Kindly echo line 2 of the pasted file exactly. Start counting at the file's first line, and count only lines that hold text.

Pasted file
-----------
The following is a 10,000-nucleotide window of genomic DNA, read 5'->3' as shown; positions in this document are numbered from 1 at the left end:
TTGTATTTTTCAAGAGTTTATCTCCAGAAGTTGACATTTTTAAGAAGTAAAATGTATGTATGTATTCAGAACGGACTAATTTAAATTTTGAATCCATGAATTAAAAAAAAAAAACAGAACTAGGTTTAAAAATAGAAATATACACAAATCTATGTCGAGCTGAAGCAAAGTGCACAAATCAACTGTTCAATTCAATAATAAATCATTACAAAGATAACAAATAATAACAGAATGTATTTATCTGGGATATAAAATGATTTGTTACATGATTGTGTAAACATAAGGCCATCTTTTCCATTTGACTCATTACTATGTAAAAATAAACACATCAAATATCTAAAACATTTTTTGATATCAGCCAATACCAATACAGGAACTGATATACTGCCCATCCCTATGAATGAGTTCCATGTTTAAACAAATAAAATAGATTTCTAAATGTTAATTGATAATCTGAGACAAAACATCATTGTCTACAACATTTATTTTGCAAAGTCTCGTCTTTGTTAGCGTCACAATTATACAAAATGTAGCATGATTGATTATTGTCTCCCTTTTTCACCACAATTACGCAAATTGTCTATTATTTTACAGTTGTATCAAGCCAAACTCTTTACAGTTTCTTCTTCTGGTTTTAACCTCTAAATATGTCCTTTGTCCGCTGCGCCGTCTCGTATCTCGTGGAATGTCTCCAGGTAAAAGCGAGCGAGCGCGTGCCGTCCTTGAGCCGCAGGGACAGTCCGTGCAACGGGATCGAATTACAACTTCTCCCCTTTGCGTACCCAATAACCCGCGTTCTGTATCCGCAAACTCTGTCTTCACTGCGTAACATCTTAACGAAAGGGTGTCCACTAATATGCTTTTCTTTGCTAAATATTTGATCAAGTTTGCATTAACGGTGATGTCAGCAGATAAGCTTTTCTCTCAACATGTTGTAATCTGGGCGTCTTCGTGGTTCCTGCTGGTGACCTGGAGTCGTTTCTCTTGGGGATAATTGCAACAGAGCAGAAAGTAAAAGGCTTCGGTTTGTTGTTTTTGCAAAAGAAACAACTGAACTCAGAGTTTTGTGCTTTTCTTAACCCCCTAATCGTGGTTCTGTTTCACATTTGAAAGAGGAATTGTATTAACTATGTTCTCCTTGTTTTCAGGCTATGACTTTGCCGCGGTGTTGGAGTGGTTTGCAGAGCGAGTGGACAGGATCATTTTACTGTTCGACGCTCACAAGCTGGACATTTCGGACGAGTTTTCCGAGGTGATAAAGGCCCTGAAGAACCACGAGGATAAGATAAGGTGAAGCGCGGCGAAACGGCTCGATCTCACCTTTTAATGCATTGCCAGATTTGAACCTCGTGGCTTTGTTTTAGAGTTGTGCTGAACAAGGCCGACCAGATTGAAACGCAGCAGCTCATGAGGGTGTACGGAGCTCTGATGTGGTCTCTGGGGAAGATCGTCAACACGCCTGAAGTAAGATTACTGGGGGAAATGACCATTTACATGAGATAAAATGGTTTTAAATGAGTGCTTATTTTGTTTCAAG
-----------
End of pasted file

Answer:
TTGTATTTTTCAAGAGTTTATCTCCAGAAGTTGACATTTTTAAGAAGTAAAATGTATGTATGTATTCAGAACGGACTAATTTAAATTTTGAATCCATGAATTAAAAAAAAAAAACAGAACTAGGTTTAAAAATAGAAATATACACAAATCTATGTCGAGCTGAAGCAAAGTGCACAAATCAACTGTTCAATTCAATAATAAATCATTACAAAGATAACAAATAATAACAGAATGTATTTATCTGGGATATAAAATGATTTGTTACATGATTGTGTAAACATAAGGCCATCTTTTCCATTTGACTCATTACTATGTAAAAATAAACACATCAAATATCTAAAACATTTTTTGATATCAGCCAATACCAATACAGGAACTGATATACTGCCCATCCCTATGAATGAGTTCCATGTTTAAACAAATAAAATAGATTTCTAAATGTTAATTGATAATCTGAGACAAAACATCATTGTCTACAACATTTATTTTGCAAAGTCTCGTCTTTGTTAGCGTCACAATTATACAAAATGTAGCATGATTGATTATTGTCTCCCTTTTTCACCACAATTACGCAAATTGTCTATTATTTTACAGTTGTATCAAGCCAAACTCTTTACAGTTTCTTCTTCTGGTTTTAACCTCTAAATATGTCCTTTGTCCGCTGCGCCGTCTCGTATCTCGTGGAATGTCTCCAGGTAAAAGCGAGCGAGCGCGTGCCGTCCTTGAGCCGCAGGGACAGTCCGTGCAACGGGATCGAATTACAACTTCTCCCCTTTGCGTACCCAATAACCCGCGTTCTGTATCCGCAAACTCTGTCTTCACTGCGTAACATCTTAACGAAAGGGTGTCCACTAATATGCTTTTCTTTGCTAAATATTTGATCAAGTTTGCATTAACGGTGATGTCAGCAGATAAGCTTTTCTCTCAACATGTTGTAATCTGGGCGTCTTCGTGGTTCCTGCTGGTGACCTGGAGTCGTTTCTCTTGGGGATAATTGCAACAGAGCAGAAAGTAAAAGGCTTCGGTTTGTTGTTTTTGCAAAAGAAACAACTGAACTCAGAGTTTTGTGCTTTTCTTAACCCCCTAATCGTGGTTCTGTTTCACATTTGAAAGAGGAATTGTATTAACTATGTTCTCCTTGTTTTCAGGCTATGACTTTGCCGCGGTGTTGGAGTGGTTTGCAGAGCGAGTGGACAGGATCATTTTACTGTTCGACGCTCACAAGCTGGACATTTCGGACGAGTTTTCCGAGGTGATAAAGGCCCTGAAGAACCACGAGGATAAGATAAGGTGAAGCGCGGCGAAACGGCTCGATCTCACCTTTTAATGCATTGCCAGATTTGAACCTCGTGGCTTTGTTTTAGAGTTGTGCTGAACAAGGCCGACCAGATTGAAACGCAGCAGCTCATGAGGGTGTACGGAGCTCTGATGTGGTCTCTGGGGAAGATCGTCAACACGCCTGAAGTAAGATTACTGGGGGAAATGACCATTTACATGAGATAAAATGGTTTTAAATGAGTGCTTATTTTGTTTCAAG